The navy personnel--about 4,200 altogether--were under the immediate command of Captain Oichi Oya. Both Oya and Ogata were outranked on the island by Vice Admiral Kakuji Kakuda, commander of the 1st Air Fleet with headquarters on Tinian. But Kakuda, as the invasion neared, had no air fleet to command. Of the estimated 107 planes based at Tinian's air fields, 70 had been destroyed on the ground early in June by U.S. air strikes. By the time of the Tinian landing on 24 July, none of Kakuda's planes were operative.

Kakuda had a bad reputation. He was, by Japanese physical standards, a hulking figure: more than six feet tall, weighing more than 200 pounds. "He willingly catered," Hoffman wrote, "to his almost unquenchable thirst for liquor he lacked the fortitude to face the odds arrayed against him at Tinian." Historian Frank Hough called him "a drunk and an exceedingly unpleasant one, from all accounts."

On 15 July, nine days before the invasion, Kakuda and his headquarters group attempted to escape via rubber boats to Aguijan Island where they hoped to rendezvous with a Japanese submarine. This effort failed. He tried again on five successive nights with the same results, finally abandoning the effort on 21 July. He fled with his party from Tinian Town to a cave on Tinian's east coast where they awaited their fate. A Japanese prisoner who described Kakuda's escape efforts assumed he had committed suicide after the American landing, but this was never verified. Toward the end of the battle for Tinian, one of Kakuda's orderlies led an American patrol to the cave. The patrol was fired upon and two Marines were wounded. A passing group of Marine pioneers sealed the cave with demolition charges but it is unknown whether Kakuda was inside.

Admiral Kakuda in any case took no part in directing the Japanese resistance. For purposes of defending the island, command of both army and navy forces was assumed by Colonel Ogata, but co-operation between the two service branches was less than complete. Frictions were reflected in diaries found among the Japanese documents captured on Tinian. A soldier in the 50th Regiment's artillery battalion wrote:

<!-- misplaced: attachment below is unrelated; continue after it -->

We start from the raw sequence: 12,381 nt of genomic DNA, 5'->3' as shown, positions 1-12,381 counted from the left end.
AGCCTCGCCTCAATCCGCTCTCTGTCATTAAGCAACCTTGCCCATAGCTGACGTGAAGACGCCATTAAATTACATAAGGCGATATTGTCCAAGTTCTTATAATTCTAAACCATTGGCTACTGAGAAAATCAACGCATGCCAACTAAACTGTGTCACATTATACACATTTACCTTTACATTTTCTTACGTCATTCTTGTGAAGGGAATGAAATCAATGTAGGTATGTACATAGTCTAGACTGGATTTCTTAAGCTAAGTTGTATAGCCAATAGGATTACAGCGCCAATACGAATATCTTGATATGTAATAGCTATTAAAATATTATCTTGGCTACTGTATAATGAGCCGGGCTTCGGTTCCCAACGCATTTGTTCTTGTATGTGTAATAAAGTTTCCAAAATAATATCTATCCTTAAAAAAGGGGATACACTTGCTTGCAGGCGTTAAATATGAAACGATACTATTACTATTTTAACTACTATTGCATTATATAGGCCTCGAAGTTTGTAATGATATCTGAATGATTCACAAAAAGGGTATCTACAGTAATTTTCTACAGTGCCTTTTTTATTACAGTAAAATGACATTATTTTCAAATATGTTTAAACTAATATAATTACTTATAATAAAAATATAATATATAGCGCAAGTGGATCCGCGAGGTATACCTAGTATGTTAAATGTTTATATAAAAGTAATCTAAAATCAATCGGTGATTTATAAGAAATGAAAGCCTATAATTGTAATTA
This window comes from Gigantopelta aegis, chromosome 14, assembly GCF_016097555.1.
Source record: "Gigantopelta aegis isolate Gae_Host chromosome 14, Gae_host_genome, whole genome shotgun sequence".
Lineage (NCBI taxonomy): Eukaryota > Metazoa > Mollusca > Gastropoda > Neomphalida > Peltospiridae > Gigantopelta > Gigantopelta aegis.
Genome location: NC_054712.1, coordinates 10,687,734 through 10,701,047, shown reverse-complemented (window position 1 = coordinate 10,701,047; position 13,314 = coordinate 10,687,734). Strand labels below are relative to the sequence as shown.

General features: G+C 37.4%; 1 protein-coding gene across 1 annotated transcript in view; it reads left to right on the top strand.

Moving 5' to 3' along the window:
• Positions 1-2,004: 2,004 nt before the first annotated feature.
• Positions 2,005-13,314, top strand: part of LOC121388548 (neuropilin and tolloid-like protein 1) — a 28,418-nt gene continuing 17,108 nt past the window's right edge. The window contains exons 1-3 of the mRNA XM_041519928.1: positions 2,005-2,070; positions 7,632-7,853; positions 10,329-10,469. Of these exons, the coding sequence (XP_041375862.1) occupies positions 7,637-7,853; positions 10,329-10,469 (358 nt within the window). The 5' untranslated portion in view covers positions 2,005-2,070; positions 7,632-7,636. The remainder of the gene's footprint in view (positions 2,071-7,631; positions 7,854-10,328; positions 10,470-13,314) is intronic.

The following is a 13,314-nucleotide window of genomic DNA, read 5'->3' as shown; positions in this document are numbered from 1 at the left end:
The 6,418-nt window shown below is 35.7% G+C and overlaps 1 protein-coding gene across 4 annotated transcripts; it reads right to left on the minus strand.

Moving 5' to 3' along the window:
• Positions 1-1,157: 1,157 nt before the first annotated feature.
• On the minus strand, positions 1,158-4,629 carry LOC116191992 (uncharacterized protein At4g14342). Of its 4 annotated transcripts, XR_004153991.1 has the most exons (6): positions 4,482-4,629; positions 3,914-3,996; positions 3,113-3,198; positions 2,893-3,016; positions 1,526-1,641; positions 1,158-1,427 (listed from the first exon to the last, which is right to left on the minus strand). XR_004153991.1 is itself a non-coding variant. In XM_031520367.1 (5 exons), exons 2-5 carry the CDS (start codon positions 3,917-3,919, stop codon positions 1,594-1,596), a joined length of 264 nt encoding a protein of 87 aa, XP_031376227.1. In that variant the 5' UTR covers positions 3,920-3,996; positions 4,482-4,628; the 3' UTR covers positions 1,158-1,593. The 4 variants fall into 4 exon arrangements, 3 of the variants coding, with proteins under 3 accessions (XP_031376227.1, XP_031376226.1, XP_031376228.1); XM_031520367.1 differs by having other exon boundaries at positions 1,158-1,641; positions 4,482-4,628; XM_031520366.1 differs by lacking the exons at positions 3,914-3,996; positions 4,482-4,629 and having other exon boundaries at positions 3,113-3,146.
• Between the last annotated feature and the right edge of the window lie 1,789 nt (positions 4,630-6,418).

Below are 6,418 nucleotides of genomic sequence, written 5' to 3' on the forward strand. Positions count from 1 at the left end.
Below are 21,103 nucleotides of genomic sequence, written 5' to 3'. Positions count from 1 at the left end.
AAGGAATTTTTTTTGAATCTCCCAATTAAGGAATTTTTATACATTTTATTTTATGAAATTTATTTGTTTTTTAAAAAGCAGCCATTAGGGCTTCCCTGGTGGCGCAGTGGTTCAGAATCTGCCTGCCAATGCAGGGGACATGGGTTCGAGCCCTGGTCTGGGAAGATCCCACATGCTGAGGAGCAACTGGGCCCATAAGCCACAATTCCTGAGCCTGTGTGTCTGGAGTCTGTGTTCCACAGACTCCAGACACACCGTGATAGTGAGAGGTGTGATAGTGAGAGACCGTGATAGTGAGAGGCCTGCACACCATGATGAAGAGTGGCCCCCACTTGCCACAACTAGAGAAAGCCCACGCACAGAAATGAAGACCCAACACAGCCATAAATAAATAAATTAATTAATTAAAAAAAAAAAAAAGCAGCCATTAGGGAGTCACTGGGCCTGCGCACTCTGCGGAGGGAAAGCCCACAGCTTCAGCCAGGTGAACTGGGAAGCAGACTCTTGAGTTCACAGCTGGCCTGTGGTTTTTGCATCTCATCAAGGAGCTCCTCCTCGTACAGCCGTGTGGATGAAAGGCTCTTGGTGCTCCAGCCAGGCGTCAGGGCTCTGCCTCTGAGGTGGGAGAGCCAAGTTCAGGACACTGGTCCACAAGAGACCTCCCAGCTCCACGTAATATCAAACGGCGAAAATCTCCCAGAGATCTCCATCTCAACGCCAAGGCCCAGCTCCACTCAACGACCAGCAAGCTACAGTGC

9 March--The Navy stays in barracks buildings and has liberty every night with liquor to drink and makes a big row.

We, on the other hand, bivouac in the rain and never get out on pass. What a difference in discipline!

12 June--Our AA guns [manned by the Navy] spread black smoke where the enemy planes weren't. Not one hit out of a thousand shots. The Naval Air Group has taken to its heels.

15 June--The naval aviators are robbers . . . When they ran off to the mountains, they stole Army provisions . . . .

The defenses of Tinian were dictated by the geography of the island. It is encircled by coral cliffs which rise from the coastline and are a part of the limestone plateau underlying the island. These cliffs range in height from 6 to 100 feet breaks in the cliffline are rare and where they occur are narrow, leaving little beach space for an invasion force. Along the entire coastline of Tinian, only four beaches were worthy of the name.

The largest and most suitable for use by an amphibious force was in front of Tinian Town in Suharon Harbor. It consisted of several wide, sandy strips. The harbor was mediocre but provided in fair weather limited anchorage for a few ships which could load and unload cargo at two piers available at Tinian Town.

From the beginning, Colonel Ogata assumed that this beach would be the first choice of the Americans. Of the roughly 100 guns in fixed positions on the island--ranging from 7.7mm heavy machine guns to 6-inch British naval rifles--nearly a third were assigned to the defense of Tinian Town and its beaches and to the airfield at Gurguan Point, two-and-a-half miles northwest of the town. Within a two-mile radius of the town were the 2d Battalion of the 50th Infantry Regiment, 1,400 men of the 56th Naval Guard Force, a tank company of the 18th Infantry Regiment, and the 1st Battalion, 135th Infantry Regiment, which had been designated as the mobile counterattack force.

Their area of responsibility extended to Laslo Point, the southernmost part of the island and, on the east, to Masalog Point. It was designated the "Southern Sector" in Ogata's defense plan.

On 7 July Ogata issued a "Plan for the Guidance of Battle" ordering his men to be prepared not only for landings at Tinian Town and Asiga Bay, but also for a counterattack in the event the Americans were to invade across the White Beaches.